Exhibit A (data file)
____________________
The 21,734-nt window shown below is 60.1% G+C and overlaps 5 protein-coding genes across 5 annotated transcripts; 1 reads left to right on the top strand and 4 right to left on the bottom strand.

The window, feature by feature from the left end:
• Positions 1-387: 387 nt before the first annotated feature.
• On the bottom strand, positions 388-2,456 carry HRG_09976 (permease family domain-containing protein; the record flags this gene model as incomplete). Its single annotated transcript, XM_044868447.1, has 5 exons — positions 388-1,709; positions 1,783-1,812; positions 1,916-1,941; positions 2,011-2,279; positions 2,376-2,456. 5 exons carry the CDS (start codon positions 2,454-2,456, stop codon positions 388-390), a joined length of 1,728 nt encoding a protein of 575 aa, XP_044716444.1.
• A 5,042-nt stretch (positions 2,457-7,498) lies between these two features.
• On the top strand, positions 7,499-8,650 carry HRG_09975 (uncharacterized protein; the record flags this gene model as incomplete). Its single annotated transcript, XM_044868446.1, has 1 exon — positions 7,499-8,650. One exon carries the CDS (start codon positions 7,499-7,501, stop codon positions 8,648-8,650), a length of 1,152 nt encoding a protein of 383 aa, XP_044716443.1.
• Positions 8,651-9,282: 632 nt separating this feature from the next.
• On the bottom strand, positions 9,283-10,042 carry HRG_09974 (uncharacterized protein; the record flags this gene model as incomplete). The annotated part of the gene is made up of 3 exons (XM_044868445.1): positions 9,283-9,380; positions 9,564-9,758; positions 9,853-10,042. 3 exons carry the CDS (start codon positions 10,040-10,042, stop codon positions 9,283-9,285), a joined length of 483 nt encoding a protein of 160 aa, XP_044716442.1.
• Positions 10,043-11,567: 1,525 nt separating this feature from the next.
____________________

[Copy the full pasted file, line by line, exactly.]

The 21,734-nt window shown below is 60.1% G+C and overlaps 5 protein-coding genes across 5 annotated transcripts; 1 reads left to right on the top strand and 4 right to left on the bottom strand.

The window, feature by feature from the left end:
• Positions 1-387: 387 nt before the first annotated feature.
• On the bottom strand, positions 388-2,456 carry HRG_09976 (permease family domain-containing protein; the record flags this gene model as incomplete). Its single annotated transcript, XM_044868447.1, has 5 exons — positions 388-1,709; positions 1,783-1,812; positions 1,916-1,941; positions 2,011-2,279; positions 2,376-2,456. 5 exons carry the CDS (start codon positions 2,454-2,456, stop codon positions 388-390), a joined length of 1,728 nt encoding a protein of 575 aa, XP_044716444.1.
• A 5,042-nt stretch (positions 2,457-7,498) lies between these two features.
• On the top strand, positions 7,499-8,650 carry HRG_09975 (uncharacterized protein; the record flags this gene model as incomplete). Its single annotated transcript, XM_044868446.1, has 1 exon — positions 7,499-8,650. One exon carries the CDS (start codon positions 7,499-7,501, stop codon positions 8,648-8,650), a length of 1,152 nt encoding a protein of 383 aa, XP_044716443.1.
• Positions 8,651-9,282: 632 nt separating this feature from the next.
• On the bottom strand, positions 9,283-10,042 carry HRG_09974 (uncharacterized protein; the record flags this gene model as incomplete). The annotated part of the gene is made up of 3 exons (XM_044868445.1): positions 9,283-9,380; positions 9,564-9,758; positions 9,853-10,042. 3 exons carry the CDS (start codon positions 10,040-10,042, stop codon positions 9,283-9,285), a joined length of 483 nt encoding a protein of 160 aa, XP_044716442.1.
• Positions 10,043-11,567: 1,525 nt separating this feature from the next.